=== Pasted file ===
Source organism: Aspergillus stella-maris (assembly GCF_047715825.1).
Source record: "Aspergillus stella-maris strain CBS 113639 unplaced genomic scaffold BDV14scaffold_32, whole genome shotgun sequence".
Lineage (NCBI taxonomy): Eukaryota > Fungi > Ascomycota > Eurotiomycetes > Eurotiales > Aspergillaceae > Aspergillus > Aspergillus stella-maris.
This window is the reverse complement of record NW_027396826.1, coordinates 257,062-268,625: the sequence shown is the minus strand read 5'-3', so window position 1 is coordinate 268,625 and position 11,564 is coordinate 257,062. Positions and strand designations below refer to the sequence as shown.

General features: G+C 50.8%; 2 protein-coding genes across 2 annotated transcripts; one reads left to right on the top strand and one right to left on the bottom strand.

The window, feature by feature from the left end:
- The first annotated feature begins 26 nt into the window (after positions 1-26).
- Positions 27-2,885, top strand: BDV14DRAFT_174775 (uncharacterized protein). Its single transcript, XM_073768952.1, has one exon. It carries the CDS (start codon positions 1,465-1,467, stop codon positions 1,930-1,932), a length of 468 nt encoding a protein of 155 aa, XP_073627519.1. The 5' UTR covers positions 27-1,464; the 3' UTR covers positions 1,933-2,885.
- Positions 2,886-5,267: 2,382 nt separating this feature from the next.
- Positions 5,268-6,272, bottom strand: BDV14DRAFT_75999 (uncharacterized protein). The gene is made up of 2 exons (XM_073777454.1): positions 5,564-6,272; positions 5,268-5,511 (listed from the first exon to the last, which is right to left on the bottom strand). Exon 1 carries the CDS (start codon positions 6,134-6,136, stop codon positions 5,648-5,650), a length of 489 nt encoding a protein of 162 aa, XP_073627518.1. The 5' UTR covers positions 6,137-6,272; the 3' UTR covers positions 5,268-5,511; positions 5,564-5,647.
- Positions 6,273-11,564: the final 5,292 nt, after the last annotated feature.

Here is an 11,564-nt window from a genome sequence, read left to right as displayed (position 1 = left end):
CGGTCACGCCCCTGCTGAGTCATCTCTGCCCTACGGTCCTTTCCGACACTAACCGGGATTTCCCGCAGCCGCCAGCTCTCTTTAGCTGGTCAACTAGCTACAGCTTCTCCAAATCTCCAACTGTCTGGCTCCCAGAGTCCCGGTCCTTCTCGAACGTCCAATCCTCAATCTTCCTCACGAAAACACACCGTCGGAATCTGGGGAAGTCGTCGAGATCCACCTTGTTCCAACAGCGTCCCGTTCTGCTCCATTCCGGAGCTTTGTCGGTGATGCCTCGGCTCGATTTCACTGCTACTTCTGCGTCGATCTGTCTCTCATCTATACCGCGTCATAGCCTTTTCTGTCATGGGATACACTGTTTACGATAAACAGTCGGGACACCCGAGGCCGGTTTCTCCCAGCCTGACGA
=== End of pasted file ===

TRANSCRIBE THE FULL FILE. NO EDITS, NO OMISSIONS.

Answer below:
Source organism: Aspergillus stella-maris (assembly GCF_047715825.1).
Source record: "Aspergillus stella-maris strain CBS 113639 unplaced genomic scaffold BDV14scaffold_32, whole genome shotgun sequence".
Lineage (NCBI taxonomy): Eukaryota > Fungi > Ascomycota > Eurotiomycetes > Eurotiales > Aspergillaceae > Aspergillus > Aspergillus stella-maris.
This window is the reverse complement of record NW_027396826.1, coordinates 257,062-268,625: the sequence shown is the minus strand read 5'-3', so window position 1 is coordinate 268,625 and position 11,564 is coordinate 257,062. Positions and strand designations below refer to the sequence as shown.

General features: G+C 50.8%; 2 protein-coding genes across 2 annotated transcripts; one reads left to right on the top strand and one right to left on the bottom strand.

The window, feature by feature from the left end:
- The first annotated feature begins 26 nt into the window (after positions 1-26).
- Positions 27-2,885, top strand: BDV14DRAFT_174775 (uncharacterized protein). Its single transcript, XM_073768952.1, has one exon. It carries the CDS (start codon positions 1,465-1,467, stop codon positions 1,930-1,932), a length of 468 nt encoding a protein of 155 aa, XP_073627519.1. The 5' UTR covers positions 27-1,464; the 3' UTR covers positions 1,933-2,885.
- Positions 2,886-5,267: 2,382 nt separating this feature from the next.
- Positions 5,268-6,272, bottom strand: BDV14DRAFT_75999 (uncharacterized protein). The gene is made up of 2 exons (XM_073777454.1): positions 5,564-6,272; positions 5,268-5,511 (listed from the first exon to the last, which is right to left on the bottom strand). Exon 1 carries the CDS (start codon positions 6,134-6,136, stop codon positions 5,648-5,650), a length of 489 nt encoding a protein of 162 aa, XP_073627518.1. The 5' UTR covers positions 6,137-6,272; the 3' UTR covers positions 5,268-5,511; positions 5,564-5,647.
- Positions 6,273-11,564: the final 5,292 nt, after the last annotated feature.

Here is an 11,564-nt window from a genome sequence, read left to right as displayed (position 1 = left end):
CGGTCACGCCCCTGCTGAGTCATCTCTGCCCTACGGTCCTTTCCGACACTAACCGGGATTTCCCGCAGCCGCCAGCTCTCTTTAGCTGGTCAACTAGCTACAGCTTCTCCAAATCTCCAACTGTCTGGCTCCCAGAGTCCCGGTCCTTCTCGAACGTCCAATCCTCAATCTTCCTCACGAAAACACACCGTCGGAATCTGGGGAAGTCGTCGAGATCCACCTTGTTCCAACAGCGTCCCGTTCTGCTCCATTCCGGAGCTTTGTCGGTGATGCCTCGGCTCGATTTCACTGCTACTTCTGCGTCGATCTGTCTCTCATCTATACCGCGTCATAGCCTTTTCTGTCATGGGATACACTGTTTACGATAAACAGTCGGGACACCCGAGGCCGGTTTCTCCCAGCCTGACGA